In the present study, we have evaluated two different treatment regimens, PPAR-gamma ligand rosiglitazone and GR agonist dexamethasone and have observed very distinct effects in the lung inflammation model. Treatment with rosiglitazone caused a marked reduction in eosinophils and neutrophils, which are complemented by earlier data demonstrating that rosiglitazone caused reduction in eosinophils and neutrophils in BALF in ovalbumin induced asthma model. [18] However, potent GR agonist dexamethasone produced a characteristically different response and suppressed lymphocytes and monocytes in addition to eosinophils and neutrophils. TNF-α levels are increased in several other inflammatory diseases including asthma and chronic obstructive pulmonary diseases. Previously it has also been demonstrated that sephadex particles increased TNF-α expression in lung epithelial cells and in the BALF. [19] In the present study, treatment with dexamethasone but not rosiglitazone showed reduction of TNF-α in BALF. This effect on TNF-α specifically by dexamethasone might be related to its inhibitory effect on lymphocyte and monocytes infiltration into the alveolar compartment.

In the current study we have also measured PGE2 and LTB4 levels in the BALF from sephadex treated rats, since these PGs have been postulated to have a role in animal model of antigen-induced inflammation and in the inflammatory lung disease. Interestingly for the 1 st time we have demonstrated a marked increase in PGE2 levels in the BALF after sephadex challenge. PGE2 plays a key role in numerous physiological and pathophysiological settings as inflammation, and it induces constriction and relaxation of smooth muscles on vascular and nonvascular tissues. [20],[21] The increase in PGE2 level may be one possible explanation for the increased airway hyperresponsiveness due to sephadex. This prostanoid is known to modulate the immune response by regulating the function of cells such as macrophages, T and B lymphocytes. LTB4 also stimulates leukocyte migration, aggregation, adhesion, oxidative burst activity, and degranulation. [22] In the current study, dexamethasone reduced the elevated levels of both PGE2 and LTB4 postsephadex challenge while rosiglitazone treatment was more selective and significantly attenuated the PGE2 levels without altering LTB4 in the BALF. Previously, Hazra et al. also reported a decrease in PGE2 in response to rosiglitazone and pioglitazone. [23] Decrease in cytokine and PGs by the drug treatments may prevent further infiltration of neutrophils and other proinflammatory cells to the site of injury.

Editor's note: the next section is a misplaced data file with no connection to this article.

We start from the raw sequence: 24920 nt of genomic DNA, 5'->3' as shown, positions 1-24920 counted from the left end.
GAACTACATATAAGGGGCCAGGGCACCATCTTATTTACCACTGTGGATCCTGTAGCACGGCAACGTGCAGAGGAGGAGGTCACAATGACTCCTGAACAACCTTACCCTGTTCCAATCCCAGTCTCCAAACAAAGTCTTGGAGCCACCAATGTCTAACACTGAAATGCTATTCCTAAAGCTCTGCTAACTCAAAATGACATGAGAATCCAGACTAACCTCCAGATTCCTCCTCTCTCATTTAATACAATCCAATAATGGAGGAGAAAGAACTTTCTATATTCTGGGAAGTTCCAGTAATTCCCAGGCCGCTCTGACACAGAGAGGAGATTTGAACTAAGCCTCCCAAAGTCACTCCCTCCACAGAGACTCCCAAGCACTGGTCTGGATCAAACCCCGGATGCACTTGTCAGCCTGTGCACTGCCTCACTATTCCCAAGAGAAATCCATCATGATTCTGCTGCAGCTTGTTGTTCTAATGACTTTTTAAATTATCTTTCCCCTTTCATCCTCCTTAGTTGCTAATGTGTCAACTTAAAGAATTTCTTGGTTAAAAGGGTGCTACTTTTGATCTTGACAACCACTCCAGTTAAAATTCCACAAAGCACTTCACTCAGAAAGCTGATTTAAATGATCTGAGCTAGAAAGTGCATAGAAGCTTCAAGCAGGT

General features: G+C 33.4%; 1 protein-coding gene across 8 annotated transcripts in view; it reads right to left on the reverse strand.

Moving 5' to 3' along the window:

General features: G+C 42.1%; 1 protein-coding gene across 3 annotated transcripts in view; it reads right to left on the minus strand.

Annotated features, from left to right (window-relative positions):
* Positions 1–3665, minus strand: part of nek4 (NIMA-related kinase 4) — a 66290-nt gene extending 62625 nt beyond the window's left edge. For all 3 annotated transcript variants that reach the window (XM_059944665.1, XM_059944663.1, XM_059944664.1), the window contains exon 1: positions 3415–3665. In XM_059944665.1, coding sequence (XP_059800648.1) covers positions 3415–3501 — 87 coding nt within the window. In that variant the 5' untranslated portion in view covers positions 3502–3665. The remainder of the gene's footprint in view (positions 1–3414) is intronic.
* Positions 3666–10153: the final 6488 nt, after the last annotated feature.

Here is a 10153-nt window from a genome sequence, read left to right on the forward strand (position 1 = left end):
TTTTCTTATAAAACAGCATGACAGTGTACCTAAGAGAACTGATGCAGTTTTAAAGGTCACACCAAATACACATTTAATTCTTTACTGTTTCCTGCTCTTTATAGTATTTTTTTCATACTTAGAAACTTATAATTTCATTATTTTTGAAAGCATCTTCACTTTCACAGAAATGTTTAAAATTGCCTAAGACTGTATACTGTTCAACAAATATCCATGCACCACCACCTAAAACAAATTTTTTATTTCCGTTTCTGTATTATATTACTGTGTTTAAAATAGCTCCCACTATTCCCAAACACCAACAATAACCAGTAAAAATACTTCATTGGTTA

Histopathological findings also revealed distinct difference in rosiglitazone and dexamethasone treatment groups. Rosiglitazone treatment reduced the inflammatory changes in response to sephadex beads as observed by H and E staining. However, dexamethasone significantly inhibited the granulomatous changes, and the infiltration of inflammatory cells into the periphery of the lesion, which corroborated with the BALF WBC count. TNF-α and LTB-4 can stimulate the release of the pro-fibrotic cytokine, which can contribute to subepithelial fibrosis in asthma. [24] In the present study, as revealed by the Masson's trichrome staining, sephadex challenge caused a pronounced deposition of subepithelial collagen degradation product throughout the lungs. However, collagen breakdown product deposition was found to be restricted to the basement membrane in the rosiglitazone treated group, and a mild degradation of collagen was observed in the dexamethasone treated animals.